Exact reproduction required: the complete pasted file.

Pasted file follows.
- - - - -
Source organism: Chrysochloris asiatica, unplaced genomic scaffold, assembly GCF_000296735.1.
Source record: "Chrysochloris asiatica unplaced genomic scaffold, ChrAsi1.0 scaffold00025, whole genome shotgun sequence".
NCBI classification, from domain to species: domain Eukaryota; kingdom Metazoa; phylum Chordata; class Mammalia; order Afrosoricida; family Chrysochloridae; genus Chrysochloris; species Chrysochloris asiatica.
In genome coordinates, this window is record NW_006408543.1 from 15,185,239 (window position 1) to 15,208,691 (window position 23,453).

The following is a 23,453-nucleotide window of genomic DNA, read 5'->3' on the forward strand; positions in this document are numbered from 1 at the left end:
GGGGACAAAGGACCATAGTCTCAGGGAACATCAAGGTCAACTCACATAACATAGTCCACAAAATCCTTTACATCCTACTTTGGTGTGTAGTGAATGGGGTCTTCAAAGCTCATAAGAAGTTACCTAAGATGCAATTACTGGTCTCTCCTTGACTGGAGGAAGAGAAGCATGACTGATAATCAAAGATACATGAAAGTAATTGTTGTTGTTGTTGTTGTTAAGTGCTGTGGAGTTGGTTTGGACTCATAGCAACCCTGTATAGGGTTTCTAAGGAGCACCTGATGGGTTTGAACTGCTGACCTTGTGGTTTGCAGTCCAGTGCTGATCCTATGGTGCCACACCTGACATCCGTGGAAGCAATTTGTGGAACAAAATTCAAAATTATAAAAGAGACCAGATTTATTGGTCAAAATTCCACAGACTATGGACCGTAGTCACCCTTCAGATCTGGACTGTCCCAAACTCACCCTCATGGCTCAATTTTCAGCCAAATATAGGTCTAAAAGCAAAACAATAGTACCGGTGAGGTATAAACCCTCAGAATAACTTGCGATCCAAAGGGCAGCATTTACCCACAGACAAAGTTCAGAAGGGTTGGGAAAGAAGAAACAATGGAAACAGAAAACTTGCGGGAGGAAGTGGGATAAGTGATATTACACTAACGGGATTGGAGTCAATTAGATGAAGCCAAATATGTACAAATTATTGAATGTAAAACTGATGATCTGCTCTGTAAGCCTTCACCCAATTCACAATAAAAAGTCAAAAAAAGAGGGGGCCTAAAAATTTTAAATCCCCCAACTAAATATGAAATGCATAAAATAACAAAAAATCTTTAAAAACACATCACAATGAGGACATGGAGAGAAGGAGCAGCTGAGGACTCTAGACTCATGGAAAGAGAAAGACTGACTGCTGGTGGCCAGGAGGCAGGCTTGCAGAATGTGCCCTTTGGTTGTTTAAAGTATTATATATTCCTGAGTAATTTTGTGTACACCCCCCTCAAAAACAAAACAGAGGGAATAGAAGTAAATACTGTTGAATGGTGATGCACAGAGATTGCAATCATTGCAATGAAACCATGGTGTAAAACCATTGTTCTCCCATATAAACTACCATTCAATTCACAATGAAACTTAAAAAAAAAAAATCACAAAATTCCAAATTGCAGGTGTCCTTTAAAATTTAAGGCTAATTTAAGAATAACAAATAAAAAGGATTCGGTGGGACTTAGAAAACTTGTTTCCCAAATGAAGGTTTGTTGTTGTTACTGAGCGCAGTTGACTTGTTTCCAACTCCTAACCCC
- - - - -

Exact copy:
Source organism: Chrysochloris asiatica, unplaced genomic scaffold, assembly GCF_000296735.1.
Source record: "Chrysochloris asiatica unplaced genomic scaffold, ChrAsi1.0 scaffold00025, whole genome shotgun sequence".
NCBI classification, from domain to species: domain Eukaryota; kingdom Metazoa; phylum Chordata; class Mammalia; order Afrosoricida; family Chrysochloridae; genus Chrysochloris; species Chrysochloris asiatica.
In genome coordinates, this window is record NW_006408543.1 from 15,185,239 (window position 1) to 15,208,691 (window position 23,453).

The following is a 23,453-nucleotide window of genomic DNA, read 5'->3' on the forward strand; positions in this document are numbered from 1 at the left end:
GGGGACAAAGGACCATAGTCTCAGGGAACATCAAGGTCAACTCACATAACATAGTCCACAAAATCCTTTACATCCTACTTTGGTGTGTAGTGAATGGGGTCTTCAAAGCTCATAAGAAGTTACCTAAGATGCAATTACTGGTCTCTCCTTGACTGGAGGAAGAGAAGCATGACTGATAATCAAAGATACATGAAAGTAATTGTTGTTGTTGTTGTTGTTAAGTGCTGTGGAGTTGGTTTGGACTCATAGCAACCCTGTATAGGGTTTCTAAGGAGCACCTGATGGGTTTGAACTGCTGACCTTGTGGTTTGCAGTCCAGTGCTGATCCTATGGTGCCACACCTGACATCCGTGGAAGCAATTTGTGGAACAAAATTCAAAATTATAAAAGAGACCAGATTTATTGGTCAAAATTCCACAGACTATGGACCGTAGTCACCCTTCAGATCTGGACTGTCCCAAACTCACCCTCATGGCTCAATTTTCAGCCAAATATAGGTCTAAAAGCAAAACAATAGTACCGGTGAGGTATAAACCCTCAGAATAACTTGCGATCCAAAGGGCAGCATTTACCCACAGACAAAGTTCAGAAGGGTTGGGAAAGAAGAAACAATGGAAACAGAAAACTTGCGGGAGGAAGTGGGATAAGTGATATTACACTAACGGGATTGGAGTCAATTAGATGAAGCCAAATATGTACAAATTATTGAATGTAAAACTGATGATCTGCTCTGTAAGCCTTCACCCAATTCACAATAAAAAGTCAAAAAAAGAGGGGGCCTAAAAATTTTAAATCCCCCAACTAAATATGAAATGCATAAAATAACAAAAAATCTTTAAAAACACATCACAATGAGGACATGGAGAGAAGGAGCAGCTGAGGACTCTAGACTCATGGAAAGAGAAAGACTGACTGCTGGTGGCCAGGAGGCAGGCTTGCAGAATGTGCCCTTTGGTTGTTTAAAGTATTATATATTCCTGAGTAATTTTGTGTACACCCCCCTCAAAAACAAAACAGAGGGAATAGAAGTAAATACTGTTGAATGGTGATGCACAGAGATTGCAATCATTGCAATGAAACCATGGTGTAAAACCATTGTTCTCCCATATAAACTACCATTCAATTCACAATGAAACTTAAAAAAAAAAAATCACAAAATTCCAAATTGCAGGTGTCCTTTAAAATTTAAGGCTAATTTAAGAATAACAAATAAAAAGGATTCGGTGGGACTTAGAAAACTTGTTTCCCAAATGAAGGTTTGTTGTTGTTACTGAGCGCAGTTGACTTGTTTCCAACTCCTAACCCC